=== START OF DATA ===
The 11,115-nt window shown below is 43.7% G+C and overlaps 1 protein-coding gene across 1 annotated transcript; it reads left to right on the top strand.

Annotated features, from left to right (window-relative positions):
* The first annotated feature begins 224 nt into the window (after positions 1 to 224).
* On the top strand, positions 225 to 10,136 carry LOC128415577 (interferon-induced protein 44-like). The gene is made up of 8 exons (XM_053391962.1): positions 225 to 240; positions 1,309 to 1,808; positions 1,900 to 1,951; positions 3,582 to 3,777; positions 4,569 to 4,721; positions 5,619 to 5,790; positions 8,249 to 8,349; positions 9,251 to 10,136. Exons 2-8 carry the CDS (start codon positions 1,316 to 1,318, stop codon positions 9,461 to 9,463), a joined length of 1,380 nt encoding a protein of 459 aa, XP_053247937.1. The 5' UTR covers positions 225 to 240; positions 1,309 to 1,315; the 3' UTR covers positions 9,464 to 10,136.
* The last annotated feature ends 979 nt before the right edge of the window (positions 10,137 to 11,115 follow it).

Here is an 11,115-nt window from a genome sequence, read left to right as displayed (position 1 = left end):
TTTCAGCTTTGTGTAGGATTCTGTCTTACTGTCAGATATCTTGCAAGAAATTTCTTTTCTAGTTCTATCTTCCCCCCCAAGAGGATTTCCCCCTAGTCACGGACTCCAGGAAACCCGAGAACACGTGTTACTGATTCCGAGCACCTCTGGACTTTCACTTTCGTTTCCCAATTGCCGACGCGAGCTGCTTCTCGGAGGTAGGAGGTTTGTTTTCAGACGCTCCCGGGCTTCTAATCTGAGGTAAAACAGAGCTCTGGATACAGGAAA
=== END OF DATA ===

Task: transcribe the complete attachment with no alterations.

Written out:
The 11,115-nt window shown below is 43.7% G+C and overlaps 1 protein-coding gene across 1 annotated transcript; it reads left to right on the top strand.

Annotated features, from left to right (window-relative positions):
* The first annotated feature begins 224 nt into the window (after positions 1 to 224).
* On the top strand, positions 225 to 10,136 carry LOC128415577 (interferon-induced protein 44-like). The gene is made up of 8 exons (XM_053391962.1): positions 225 to 240; positions 1,309 to 1,808; positions 1,900 to 1,951; positions 3,582 to 3,777; positions 4,569 to 4,721; positions 5,619 to 5,790; positions 8,249 to 8,349; positions 9,251 to 10,136. Exons 2-8 carry the CDS (start codon positions 1,316 to 1,318, stop codon positions 9,461 to 9,463), a joined length of 1,380 nt encoding a protein of 459 aa, XP_053247937.1. The 5' UTR covers positions 225 to 240; positions 1,309 to 1,315; the 3' UTR covers positions 9,464 to 10,136.
* The last annotated feature ends 979 nt before the right edge of the window (positions 10,137 to 11,115 follow it).

Here is an 11,115-nt window from a genome sequence, read left to right as displayed (position 1 = left end):
TTTCAGCTTTGTGTAGGATTCTGTCTTACTGTCAGATATCTTGCAAGAAATTTCTTTTCTAGTTCTATCTTCCCCCCCAAGAGGATTTCCCCCTAGTCACGGACTCCAGGAAACCCGAGAACACGTGTTACTGATTCCGAGCACCTCTGGACTTTCACTTTCGTTTCCCAATTGCCGACGCGAGCTGCTTCTCGGAGGTAGGAGGTTTGTTTTCAGACGCTCCCGGGCTTCTAATCTGAGGTAAAACAGAGCTCTGGATACAGGAAA